Sporting bodies are ‘in alcohol industry’s pocket’
‘We facilitate the drinks industry to groom our children,’ psychiatrist tells committee
Dr Bobby Smyth, consultant child and adolescent psychiatrist with Alcohol Action Ireland: it was with “typical arrogance” that the alcohol industry, “and those in receipt of its money”, had demanded evidence be provided that proved sponsorship promotes consumption. Photograph: Brenda Fitzsimons
Sporting bodies are “very much in the alcohol industry’s pocket”, an Oireachtas committee was told yesterday.
Prof Joe Barry of Alcohol Action Ireland told the Oireachtas Committee on Transport and Communications that suggestions alcohol sponsorship of sports did not have an effect on alcohol consumption in young people were not true.
He said he read the transcript from a previous committee meeting at which the IRFU, FAI and GAA made the assertion and he was “saddened” to hear it. “Their relationship with these companies is causing a lot of harm to young people.”
Prof Barry said alcohol companies would not spend so much on marketing and advertising if it did not work.
A study, funded by the seventh framework programme of the European Commission and carried out among 6,500 children aged 13 to 15, showed an association between exposure to alcohol sports sponsorship and increased drinking in school children, he said.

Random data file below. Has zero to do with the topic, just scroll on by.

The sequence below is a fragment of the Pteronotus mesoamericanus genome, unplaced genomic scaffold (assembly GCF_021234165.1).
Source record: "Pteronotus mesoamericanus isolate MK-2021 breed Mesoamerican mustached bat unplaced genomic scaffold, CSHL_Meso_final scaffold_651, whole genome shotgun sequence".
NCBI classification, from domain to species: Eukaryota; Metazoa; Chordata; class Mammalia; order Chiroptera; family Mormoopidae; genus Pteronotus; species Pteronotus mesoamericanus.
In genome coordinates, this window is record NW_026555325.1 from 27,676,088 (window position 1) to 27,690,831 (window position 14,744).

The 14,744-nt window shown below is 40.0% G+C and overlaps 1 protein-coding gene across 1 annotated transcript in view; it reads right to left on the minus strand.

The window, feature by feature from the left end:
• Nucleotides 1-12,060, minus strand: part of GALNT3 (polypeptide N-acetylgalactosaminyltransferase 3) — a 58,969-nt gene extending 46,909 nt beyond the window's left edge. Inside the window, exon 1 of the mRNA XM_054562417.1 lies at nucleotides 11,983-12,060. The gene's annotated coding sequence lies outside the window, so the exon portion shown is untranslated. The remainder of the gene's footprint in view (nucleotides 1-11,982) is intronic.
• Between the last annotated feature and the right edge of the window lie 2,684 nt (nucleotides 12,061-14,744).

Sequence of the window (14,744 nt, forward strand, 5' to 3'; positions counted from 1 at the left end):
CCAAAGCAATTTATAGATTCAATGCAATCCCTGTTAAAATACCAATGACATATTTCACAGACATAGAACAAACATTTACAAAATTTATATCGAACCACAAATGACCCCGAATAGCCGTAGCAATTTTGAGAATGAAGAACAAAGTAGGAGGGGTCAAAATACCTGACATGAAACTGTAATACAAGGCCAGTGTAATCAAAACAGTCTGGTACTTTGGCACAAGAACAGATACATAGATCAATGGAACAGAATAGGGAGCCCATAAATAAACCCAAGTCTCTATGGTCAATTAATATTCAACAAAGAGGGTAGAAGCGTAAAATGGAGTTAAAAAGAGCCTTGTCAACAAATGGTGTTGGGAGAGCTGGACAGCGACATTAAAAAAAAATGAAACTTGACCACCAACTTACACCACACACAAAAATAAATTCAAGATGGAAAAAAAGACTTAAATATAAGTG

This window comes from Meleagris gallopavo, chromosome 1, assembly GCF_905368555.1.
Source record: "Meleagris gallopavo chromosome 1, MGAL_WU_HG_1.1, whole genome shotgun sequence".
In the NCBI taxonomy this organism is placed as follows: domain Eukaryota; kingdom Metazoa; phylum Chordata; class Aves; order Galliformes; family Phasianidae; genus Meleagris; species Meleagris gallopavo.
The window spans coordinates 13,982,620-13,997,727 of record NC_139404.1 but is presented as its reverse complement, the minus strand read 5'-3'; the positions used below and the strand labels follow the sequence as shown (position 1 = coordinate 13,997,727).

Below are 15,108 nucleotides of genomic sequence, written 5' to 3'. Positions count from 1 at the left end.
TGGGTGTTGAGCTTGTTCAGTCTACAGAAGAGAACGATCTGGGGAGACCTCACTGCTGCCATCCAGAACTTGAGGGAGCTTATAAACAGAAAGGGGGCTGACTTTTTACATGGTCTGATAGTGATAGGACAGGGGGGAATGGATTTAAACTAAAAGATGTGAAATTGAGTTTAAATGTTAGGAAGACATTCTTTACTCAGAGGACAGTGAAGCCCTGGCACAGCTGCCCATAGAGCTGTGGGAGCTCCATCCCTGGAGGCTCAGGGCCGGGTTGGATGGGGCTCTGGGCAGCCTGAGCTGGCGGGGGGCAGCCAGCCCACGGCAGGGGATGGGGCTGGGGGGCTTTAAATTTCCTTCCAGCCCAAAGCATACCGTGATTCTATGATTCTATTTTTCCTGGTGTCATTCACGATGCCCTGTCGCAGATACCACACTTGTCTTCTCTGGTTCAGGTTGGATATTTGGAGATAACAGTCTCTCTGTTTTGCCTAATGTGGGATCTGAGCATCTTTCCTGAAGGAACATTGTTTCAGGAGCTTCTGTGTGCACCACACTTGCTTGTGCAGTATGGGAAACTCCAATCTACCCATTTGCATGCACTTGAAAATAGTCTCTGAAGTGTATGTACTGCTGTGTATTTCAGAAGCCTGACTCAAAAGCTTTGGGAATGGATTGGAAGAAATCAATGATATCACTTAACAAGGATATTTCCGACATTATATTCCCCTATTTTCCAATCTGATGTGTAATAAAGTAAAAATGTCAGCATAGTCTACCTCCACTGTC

Dr Bobby Smyth, a consultant child and adolescent psychiatrist with Alcohol Action Ireland, said it was with “typical arrogance” that the alcohol industry, “and those in receipt of its money”, had demanded evidence be provided that proved sponsorship promotes consumption.
“If they have proof that alcohol sponsorship does nothing to increase alcohol related harm, than Alcohol Action Ireland would have no issue with this activity,” Dr Smyth said.
The average consumption in Ireland for adult drinkers was the equivalent of one bottle of whiskey for each man and woman, per week, and the average age to begin drinking was 15 .
“There are 60,000 children who are going to start drinking this year,” Dr Smyth said.
Dr William Flannery, from the faculty of addiction psychiatry at the College of Psychiatry of Ireland, said suicide was the leading cause of death among 15-24 year-olds in Ireland. A 2010 study showed that in 24 per cent of all cases of self harm, alcohol was involved.